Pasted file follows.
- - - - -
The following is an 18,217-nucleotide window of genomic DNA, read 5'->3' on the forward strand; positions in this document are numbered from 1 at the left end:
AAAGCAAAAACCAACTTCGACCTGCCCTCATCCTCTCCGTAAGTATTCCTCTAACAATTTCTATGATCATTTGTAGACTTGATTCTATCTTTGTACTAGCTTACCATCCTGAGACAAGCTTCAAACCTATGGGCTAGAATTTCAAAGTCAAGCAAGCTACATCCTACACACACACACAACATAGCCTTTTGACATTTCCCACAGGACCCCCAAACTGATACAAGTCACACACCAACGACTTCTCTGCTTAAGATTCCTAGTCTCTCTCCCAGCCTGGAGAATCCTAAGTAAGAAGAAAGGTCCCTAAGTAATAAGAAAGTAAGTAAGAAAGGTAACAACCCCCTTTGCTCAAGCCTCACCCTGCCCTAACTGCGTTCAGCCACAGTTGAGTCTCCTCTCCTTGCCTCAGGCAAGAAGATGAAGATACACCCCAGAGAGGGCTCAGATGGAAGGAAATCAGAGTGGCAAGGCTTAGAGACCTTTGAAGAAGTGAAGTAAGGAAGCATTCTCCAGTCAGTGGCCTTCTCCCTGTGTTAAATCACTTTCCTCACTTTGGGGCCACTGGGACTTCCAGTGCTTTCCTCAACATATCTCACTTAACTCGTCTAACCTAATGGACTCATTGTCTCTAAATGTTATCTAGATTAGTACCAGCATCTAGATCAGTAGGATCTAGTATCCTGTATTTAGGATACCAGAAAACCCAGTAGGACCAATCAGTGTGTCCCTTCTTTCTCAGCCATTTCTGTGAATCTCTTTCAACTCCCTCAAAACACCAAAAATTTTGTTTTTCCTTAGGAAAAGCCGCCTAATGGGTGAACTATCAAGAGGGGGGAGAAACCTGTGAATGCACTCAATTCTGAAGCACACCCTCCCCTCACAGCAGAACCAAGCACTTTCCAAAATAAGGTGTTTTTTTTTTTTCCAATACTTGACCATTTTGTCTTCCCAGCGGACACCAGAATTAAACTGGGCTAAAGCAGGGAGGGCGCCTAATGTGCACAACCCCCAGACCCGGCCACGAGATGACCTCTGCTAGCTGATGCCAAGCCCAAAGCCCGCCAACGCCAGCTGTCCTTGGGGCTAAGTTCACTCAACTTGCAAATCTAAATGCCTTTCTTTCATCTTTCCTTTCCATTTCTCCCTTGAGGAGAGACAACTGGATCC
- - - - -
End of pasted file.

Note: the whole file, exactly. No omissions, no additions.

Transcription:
The following is an 18,217-nucleotide window of genomic DNA, read 5'->3' on the forward strand; positions in this document are numbered from 1 at the left end:
AAAGCAAAAACCAACTTCGACCTGCCCTCATCCTCTCCGTAAGTATTCCTCTAACAATTTCTATGATCATTTGTAGACTTGATTCTATCTTTGTACTAGCTTACCATCCTGAGACAAGCTTCAAACCTATGGGCTAGAATTTCAAAGTCAAGCAAGCTACATCCTACACACACACACAACATAGCCTTTTGACATTTCCCACAGGACCCCCAAACTGATACAAGTCACACACCAACGACTTCTCTGCTTAAGATTCCTAGTCTCTCTCCCAGCCTGGAGAATCCTAAGTAAGAAGAAAGGTCCCTAAGTAATAAGAAAGTAAGTAAGAAAGGTAACAACCCCCTTTGCTCAAGCCTCACCCTGCCCTAACTGCGTTCAGCCACAGTTGAGTCTCCTCTCCTTGCCTCAGGCAAGAAGATGAAGATACACCCCAGAGAGGGCTCAGATGGAAGGAAATCAGAGTGGCAAGGCTTAGAGACCTTTGAAGAAGTGAAGTAAGGAAGCATTCTCCAGTCAGTGGCCTTCTCCCTGTGTTAAATCACTTTCCTCACTTTGGGGCCACTGGGACTTCCAGTGCTTTCCTCAACATATCTCACTTAACTCGTCTAACCTAATGGACTCATTGTCTCTAAATGTTATCTAGATTAGTACCAGCATCTAGATCAGTAGGATCTAGTATCCTGTATTTAGGATACCAGAAAACCCAGTAGGACCAATCAGTGTGTCCCTTCTTTCTCAGCCATTTCTGTGAATCTCTTTCAACTCCCTCAAAACACCAAAAATTTTGTTTTTCCTTAGGAAAAGCCGCCTAATGGGTGAACTATCAAGAGGGGGGAGAAACCTGTGAATGCACTCAATTCTGAAGCACACCCTCCCCTCACAGCAGAACCAAGCACTTTCCAAAATAAGGTGTTTTTTTTTTTTCCAATACTTGACCATTTTGTCTTCCCAGCGGACACCAGAATTAAACTGGGCTAAAGCAGGGAGGGCGCCTAATGTGCACAACCCCCAGACCCGGCCACGAGATGACCTCTGCTAGCTGATGCCAAGCCCAAAGCCCGCCAACGCCAGCTGTCCTTGGGGCTAAGTTCACTCAACTTGCAAATCTAAATGCCTTTCTTTCATCTTTCCTTTCCATTTCTCCCTTGAGGAGAGACAACTGGATCC